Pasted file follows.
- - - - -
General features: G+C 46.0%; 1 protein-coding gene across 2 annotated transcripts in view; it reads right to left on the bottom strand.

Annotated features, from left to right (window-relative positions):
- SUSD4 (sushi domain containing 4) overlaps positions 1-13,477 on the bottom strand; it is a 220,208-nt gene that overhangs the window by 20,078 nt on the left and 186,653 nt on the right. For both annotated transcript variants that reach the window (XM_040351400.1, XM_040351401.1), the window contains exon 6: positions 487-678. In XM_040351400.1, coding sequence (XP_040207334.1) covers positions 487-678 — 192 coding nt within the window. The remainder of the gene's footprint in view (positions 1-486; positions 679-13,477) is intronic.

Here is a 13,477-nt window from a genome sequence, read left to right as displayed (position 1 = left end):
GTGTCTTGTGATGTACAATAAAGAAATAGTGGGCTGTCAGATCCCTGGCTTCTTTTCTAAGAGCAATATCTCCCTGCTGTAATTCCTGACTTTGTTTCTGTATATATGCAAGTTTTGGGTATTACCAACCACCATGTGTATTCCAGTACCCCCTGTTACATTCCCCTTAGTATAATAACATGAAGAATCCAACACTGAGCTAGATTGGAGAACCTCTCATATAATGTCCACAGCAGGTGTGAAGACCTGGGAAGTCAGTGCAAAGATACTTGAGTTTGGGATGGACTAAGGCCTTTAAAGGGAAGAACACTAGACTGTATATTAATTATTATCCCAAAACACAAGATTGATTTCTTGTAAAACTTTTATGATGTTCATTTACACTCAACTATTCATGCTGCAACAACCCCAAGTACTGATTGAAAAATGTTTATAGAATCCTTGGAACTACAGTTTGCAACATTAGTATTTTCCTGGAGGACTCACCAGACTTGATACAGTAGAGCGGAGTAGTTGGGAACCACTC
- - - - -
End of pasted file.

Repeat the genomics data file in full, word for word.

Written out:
General features: G+C 46.0%; 1 protein-coding gene across 2 annotated transcripts in view; it reads right to left on the bottom strand.

Annotated features, from left to right (window-relative positions):
- SUSD4 (sushi domain containing 4) overlaps positions 1-13,477 on the bottom strand; it is a 220,208-nt gene that overhangs the window by 20,078 nt on the left and 186,653 nt on the right. For both annotated transcript variants that reach the window (XM_040351400.1, XM_040351401.1), the window contains exon 6: positions 487-678. In XM_040351400.1, coding sequence (XP_040207334.1) covers positions 487-678 — 192 coding nt within the window. The remainder of the gene's footprint in view (positions 1-486; positions 679-13,477) is intronic.

Here is a 13,477-nt window from a genome sequence, read left to right as displayed (position 1 = left end):
GTGTCTTGTGATGTACAATAAAGAAATAGTGGGCTGTCAGATCCCTGGCTTCTTTTCTAAGAGCAATATCTCCCTGCTGTAATTCCTGACTTTGTTTCTGTATATATGCAAGTTTTGGGTATTACCAACCACCATGTGTATTCCAGTACCCCCTGTTACATTCCCCTTAGTATAATAACATGAAGAATCCAACACTGAGCTAGATTGGAGAACCTCTCATATAATGTCCACAGCAGGTGTGAAGACCTGGGAAGTCAGTGCAAAGATACTTGAGTTTGGGATGGACTAAGGCCTTTAAAGGGAAGAACACTAGACTGTATATTAATTATTATCCCAAAACACAAGATTGATTTCTTGTAAAACTTTTATGATGTTCATTTACACTCAACTATTCATGCTGCAACAACCCCAAGTACTGATTGAAAAATGTTTATAGAATCCTTGGAACTACAGTTTGCAACATTAGTATTTTCCTGGAGGACTCACCAGACTTGATACAGTAGAGCGGAGTAGTTGGGAACCACTC